When I was a kid, I was lucky enough to have a dad who could teach me some core, basic life lessons.
I learned to quick-touch a soccer ball between my feet, dribble a basketball, and swing a bat.
But Chris, these are all sports moves, not life lessons.
You’re right, and this is what I thought for a long time, too.
I remember swinging the bat, looking to the imaginary outfield, waiting to feel the connection with the ball.
I would hit nothing but air.
Then another pitch would come and I would look again, into the imaginary bleachers of imaginary screaming fans, brace for a huge impact, and . . .
Then my dad would deliver the lesson.
“Keep your eye on the ball.”
What? Eye on the ball? How will that have anything to do with my success?
It didn’t matter. He was my dad and knew everything.
The next pitch was coming and I stared at the ball.
Nothing mattered but that small, white ball.
It was gone.
It happened so fast that I barely caught a glimpse of the ball hurling over the neighbor’s fence.
My dad smiled. That was an easy one.
Here’s the core, transferrable lesson that I didn’t realize I was learning:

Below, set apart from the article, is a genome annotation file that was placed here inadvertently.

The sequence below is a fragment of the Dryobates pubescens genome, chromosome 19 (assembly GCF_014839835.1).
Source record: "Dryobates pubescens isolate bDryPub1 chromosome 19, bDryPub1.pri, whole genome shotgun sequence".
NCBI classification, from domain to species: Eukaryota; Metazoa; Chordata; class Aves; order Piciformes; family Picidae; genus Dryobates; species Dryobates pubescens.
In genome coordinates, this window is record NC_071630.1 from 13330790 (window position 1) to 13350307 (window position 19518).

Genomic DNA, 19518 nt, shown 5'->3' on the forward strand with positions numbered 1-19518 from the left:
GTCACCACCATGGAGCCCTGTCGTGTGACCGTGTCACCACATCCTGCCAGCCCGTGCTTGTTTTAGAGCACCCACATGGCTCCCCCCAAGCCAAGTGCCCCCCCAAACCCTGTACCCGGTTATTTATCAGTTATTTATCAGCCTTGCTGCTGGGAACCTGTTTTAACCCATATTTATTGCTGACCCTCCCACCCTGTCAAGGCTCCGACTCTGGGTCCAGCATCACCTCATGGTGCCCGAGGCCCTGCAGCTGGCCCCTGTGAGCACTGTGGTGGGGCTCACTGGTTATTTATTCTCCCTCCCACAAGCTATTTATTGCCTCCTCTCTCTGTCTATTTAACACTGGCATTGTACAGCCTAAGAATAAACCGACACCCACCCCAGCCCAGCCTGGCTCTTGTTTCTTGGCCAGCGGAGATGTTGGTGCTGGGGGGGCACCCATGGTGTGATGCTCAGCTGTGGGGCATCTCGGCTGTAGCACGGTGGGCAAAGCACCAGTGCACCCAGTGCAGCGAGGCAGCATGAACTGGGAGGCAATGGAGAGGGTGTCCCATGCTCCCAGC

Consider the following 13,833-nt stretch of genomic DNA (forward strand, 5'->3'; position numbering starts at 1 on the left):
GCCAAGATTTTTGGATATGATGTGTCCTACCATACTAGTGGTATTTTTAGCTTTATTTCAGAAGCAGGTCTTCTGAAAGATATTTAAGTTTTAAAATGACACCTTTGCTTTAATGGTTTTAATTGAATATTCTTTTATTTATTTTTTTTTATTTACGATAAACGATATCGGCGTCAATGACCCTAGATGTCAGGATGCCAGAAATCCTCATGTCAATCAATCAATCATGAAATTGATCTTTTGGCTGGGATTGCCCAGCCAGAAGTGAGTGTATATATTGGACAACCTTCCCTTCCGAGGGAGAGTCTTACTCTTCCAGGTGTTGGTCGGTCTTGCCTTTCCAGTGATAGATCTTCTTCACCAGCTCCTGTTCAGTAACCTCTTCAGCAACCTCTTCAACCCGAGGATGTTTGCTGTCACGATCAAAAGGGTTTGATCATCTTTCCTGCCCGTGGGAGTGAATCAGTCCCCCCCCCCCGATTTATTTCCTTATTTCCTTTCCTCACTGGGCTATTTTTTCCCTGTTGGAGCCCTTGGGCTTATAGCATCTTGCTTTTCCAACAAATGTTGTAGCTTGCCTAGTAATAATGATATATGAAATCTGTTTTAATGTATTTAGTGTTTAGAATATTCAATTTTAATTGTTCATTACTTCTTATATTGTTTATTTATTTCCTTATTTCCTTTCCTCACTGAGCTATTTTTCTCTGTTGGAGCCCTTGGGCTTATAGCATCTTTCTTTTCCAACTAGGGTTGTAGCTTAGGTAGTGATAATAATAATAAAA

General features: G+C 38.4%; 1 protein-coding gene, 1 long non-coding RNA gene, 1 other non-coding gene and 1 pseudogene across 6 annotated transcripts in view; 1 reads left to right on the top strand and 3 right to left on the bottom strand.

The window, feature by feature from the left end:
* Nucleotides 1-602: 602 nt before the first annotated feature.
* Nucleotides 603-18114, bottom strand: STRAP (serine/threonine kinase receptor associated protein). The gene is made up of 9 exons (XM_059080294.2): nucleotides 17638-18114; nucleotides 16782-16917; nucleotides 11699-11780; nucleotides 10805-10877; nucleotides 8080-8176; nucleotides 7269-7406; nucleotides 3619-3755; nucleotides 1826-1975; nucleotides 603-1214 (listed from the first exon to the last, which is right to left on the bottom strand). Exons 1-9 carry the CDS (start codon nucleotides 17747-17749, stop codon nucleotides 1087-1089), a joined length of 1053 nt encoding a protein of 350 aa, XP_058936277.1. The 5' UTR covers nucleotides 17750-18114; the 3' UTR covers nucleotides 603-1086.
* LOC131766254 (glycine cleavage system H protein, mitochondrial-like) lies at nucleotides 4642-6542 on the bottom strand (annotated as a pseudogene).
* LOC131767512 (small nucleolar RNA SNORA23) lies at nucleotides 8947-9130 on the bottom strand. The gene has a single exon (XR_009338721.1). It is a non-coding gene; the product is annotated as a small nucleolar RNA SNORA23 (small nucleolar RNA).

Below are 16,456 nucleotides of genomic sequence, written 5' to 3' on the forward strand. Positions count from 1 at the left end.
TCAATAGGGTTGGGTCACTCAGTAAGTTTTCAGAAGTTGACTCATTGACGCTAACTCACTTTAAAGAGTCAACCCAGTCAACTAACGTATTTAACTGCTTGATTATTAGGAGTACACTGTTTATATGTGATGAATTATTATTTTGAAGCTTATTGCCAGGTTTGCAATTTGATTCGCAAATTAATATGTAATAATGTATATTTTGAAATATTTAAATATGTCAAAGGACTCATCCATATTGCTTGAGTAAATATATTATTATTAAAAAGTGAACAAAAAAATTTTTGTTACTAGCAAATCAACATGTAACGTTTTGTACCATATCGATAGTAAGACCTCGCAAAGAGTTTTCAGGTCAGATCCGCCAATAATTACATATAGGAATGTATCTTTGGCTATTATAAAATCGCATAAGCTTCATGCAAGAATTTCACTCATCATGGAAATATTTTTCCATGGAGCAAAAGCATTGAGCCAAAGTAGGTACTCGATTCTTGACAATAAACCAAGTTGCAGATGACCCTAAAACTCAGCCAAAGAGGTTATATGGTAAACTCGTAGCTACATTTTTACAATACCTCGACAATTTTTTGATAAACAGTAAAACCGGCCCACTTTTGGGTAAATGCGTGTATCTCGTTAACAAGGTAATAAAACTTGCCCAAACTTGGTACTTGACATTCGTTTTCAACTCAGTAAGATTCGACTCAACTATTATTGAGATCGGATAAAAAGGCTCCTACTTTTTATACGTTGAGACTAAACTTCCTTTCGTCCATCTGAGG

When you’re shooting for the stars, it’s easy to get caught up in the glamour of the crowd or the magnificence of the feat. It’s easy to forget the difficult steps of what you will actually need to take to get there.
You can look at the bleachers when you step up to the plate, but when it’s time to swing, you had better keep your focus on the task at hand.
If you don’t, you’ll “whiff” every time.
And what’s worse? You’ll never learn to hit a slow, underhand pitch!
It’s that first step that will get you the muscle memory and focus needed to hit a fastball later in life.
2 Minute Action
Take 1 minute and think about your long term goal “the bleachers.” You can even write this goal down right now.
Then take the next minute and create your short term goal, “hitting the ball.”
Keep in mind here that the trick is to think long term and act short term.